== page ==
WPF/E

Wed, 24 May 2006 01:47:00 GMT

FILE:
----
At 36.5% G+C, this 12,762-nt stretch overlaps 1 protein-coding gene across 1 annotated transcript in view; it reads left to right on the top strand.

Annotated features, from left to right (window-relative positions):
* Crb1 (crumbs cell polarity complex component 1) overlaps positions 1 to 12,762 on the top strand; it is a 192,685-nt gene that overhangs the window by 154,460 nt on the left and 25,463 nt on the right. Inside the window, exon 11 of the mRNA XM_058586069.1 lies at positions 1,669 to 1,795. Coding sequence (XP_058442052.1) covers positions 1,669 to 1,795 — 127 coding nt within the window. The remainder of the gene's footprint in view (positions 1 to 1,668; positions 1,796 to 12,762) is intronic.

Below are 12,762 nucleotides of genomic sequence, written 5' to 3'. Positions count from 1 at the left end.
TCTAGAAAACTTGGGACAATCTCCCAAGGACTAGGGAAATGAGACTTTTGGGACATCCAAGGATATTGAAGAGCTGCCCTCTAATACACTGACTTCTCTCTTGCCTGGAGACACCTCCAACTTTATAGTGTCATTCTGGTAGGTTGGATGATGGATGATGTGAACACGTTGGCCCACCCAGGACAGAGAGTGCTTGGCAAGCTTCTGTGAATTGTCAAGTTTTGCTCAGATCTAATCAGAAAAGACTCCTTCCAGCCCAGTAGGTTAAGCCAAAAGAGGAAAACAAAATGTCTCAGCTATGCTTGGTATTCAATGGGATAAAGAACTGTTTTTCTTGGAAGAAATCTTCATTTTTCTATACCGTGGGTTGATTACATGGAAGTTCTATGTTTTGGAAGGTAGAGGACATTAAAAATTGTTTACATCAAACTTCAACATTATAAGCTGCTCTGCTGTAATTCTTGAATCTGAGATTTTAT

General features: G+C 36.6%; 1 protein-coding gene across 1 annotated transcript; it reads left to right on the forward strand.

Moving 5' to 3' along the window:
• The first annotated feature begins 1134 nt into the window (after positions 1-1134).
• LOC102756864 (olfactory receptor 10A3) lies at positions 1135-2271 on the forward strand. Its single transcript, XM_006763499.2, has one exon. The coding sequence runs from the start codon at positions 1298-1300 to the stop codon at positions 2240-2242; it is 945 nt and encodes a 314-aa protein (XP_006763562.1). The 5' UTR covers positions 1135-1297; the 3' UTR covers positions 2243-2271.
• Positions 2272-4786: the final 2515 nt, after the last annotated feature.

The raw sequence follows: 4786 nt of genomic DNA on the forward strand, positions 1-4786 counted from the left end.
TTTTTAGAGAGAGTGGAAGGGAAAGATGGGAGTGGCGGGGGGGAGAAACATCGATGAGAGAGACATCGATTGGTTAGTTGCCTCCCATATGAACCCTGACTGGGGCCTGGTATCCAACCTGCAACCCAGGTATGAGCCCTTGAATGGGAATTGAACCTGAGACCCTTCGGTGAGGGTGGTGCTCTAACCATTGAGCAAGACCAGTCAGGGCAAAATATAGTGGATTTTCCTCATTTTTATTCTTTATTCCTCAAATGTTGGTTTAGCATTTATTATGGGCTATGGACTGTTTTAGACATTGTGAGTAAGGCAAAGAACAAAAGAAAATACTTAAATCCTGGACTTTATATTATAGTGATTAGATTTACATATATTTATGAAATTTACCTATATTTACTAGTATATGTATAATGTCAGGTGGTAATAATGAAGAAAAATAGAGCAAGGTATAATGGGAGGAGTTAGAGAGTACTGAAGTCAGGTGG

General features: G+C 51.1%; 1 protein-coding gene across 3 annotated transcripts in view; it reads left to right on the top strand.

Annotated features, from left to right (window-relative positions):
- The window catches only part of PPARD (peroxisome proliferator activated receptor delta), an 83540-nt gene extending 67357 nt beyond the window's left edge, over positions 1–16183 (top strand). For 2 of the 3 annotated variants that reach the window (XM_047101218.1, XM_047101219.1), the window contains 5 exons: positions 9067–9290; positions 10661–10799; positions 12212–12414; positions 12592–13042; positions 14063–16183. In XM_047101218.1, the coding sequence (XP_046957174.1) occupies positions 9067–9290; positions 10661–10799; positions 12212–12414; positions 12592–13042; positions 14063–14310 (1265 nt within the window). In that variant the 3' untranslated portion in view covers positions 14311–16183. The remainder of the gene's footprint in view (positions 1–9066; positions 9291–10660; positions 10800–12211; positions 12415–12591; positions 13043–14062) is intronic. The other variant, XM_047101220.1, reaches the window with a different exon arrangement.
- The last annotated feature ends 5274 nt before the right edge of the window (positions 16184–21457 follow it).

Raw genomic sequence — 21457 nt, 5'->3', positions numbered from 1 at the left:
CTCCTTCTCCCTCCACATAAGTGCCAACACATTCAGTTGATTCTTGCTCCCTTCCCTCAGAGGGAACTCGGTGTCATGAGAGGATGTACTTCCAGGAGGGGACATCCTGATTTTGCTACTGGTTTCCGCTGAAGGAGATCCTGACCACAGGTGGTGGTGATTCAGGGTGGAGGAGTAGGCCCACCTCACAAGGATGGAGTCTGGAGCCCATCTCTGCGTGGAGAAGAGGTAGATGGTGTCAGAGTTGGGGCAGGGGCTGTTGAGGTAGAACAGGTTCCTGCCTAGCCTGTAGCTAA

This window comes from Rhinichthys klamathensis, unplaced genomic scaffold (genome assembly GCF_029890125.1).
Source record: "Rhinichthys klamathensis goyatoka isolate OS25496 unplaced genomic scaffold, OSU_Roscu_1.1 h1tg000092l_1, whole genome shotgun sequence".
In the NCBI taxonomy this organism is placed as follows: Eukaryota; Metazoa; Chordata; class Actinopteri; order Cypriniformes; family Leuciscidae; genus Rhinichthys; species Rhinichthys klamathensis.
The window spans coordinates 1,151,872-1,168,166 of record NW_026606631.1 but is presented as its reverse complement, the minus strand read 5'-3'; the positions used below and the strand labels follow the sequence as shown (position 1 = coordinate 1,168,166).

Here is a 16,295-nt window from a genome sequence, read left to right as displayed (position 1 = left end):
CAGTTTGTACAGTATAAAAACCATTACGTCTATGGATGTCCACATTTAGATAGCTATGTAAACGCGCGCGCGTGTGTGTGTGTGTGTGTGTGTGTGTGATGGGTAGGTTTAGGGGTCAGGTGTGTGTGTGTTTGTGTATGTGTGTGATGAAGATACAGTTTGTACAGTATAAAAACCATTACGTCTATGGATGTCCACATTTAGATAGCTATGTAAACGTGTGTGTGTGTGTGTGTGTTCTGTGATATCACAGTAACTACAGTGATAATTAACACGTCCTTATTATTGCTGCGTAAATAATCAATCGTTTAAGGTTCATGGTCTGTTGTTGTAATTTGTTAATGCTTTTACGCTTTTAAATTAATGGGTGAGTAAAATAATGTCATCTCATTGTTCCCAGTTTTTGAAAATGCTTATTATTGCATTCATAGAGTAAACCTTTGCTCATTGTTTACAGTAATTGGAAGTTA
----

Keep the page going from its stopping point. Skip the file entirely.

Tim Anderson has some commentary on WPF/E. He sums up his thoughts like this: In the past Microsoft has been characterised by its single-minded focus on Windows. Why does it now want to create a cross-platform runtime engine? It is the clearest sign yet that it can no longer base its entire strategy on the Windows client monopoly. Microsoft’s problem is not only Apple and Linux chipping away at its desktop empire, but more seriously the rising importance of two other computing platforms where it is a minority player. The first is the web, and the second is mobile devices. It happens that WPF/E is also intended for device use, though Microsoft will probably struggle even more than Adobe to get its runtime embedded onto third-party hardware. It is completely untrue to say that Microsoft has been characterised by a "single-minded focus on Windows." The fact is that Microsoft ported the most important software in the world, other than Windows to Mac a long time ago. It's called Office. IE runs on Mac. Rotor runs on Linux. Microsoft has an award winning set of services written for UNIX computers. etc. etc. Yes, most of Microsoft's products are written for Windows. Making WPF/E available doesn't change that fact, nor does it change the fact that most of Microsoft's desktop apps are going to remain Windows only. So, the statement that, "It is the clearest sign yet that [Microsoft] can no longer base its entire strategy on the Windows client monopoly" are completely false. First off, Microsoft has never based its entire strategy on the Windows client. Secondly, those parts of Microsoft's strategy that do involve the Windows client are going to continue to do so. Tim's comments are the result of misunderstanding of the nature of browser plugins like WPF/E and Flash. The very fact that Tim states that, "Potentially, WPF/E could combine the design appeal of Flash with the application strength of Java" shows that he really doesn't know what he is talking about. WPF (not WPF/E) is the platform that combines design appeal with application strength. Both Java and the .NET framework can do leaps and bounds more than either WPF/E or Flash and that isn't going to change. Browser plugins do not now, and will not any time in the future, be intended for building traditional desktop applications. They certainly don't support 3D functionality required for games and can't take advantage of huge portions of the platforms they are running on. These technologies are display only for the most part. They generally assume that you are going to have a web server somewhere to store data and query data and that your connection to the internet is going to remain active. What are these client side browser plug-ins good at? Right now, they are best at augmenting existing sites with compelling media. WPF/E shows a lot of potential for replacing AJAX as a means of providing rich interactivity on the web, however, the kinds of apps we are talking about replacing are HTML / DHTML / Flash apps or your internal apps that probably could have been taken care of with HTML / DHTML / Flash to begin with. I'm sure someone will try to build a Word Processor with WPF/E. I'm sure someone will try to build games with WPF/E. I'm sure someone will try to build all kinds of abominable applications with WPF/E, but they aren't going to measure up to their client side counterparts (take a look at Office 2007, there is no way you could build it with WPF/E). So, what is Microsoft's move to provide a Flash alternative a sign of? First off, Microsoft has realized that there is a lot of money to be made in the web development space. This isn't a new [...]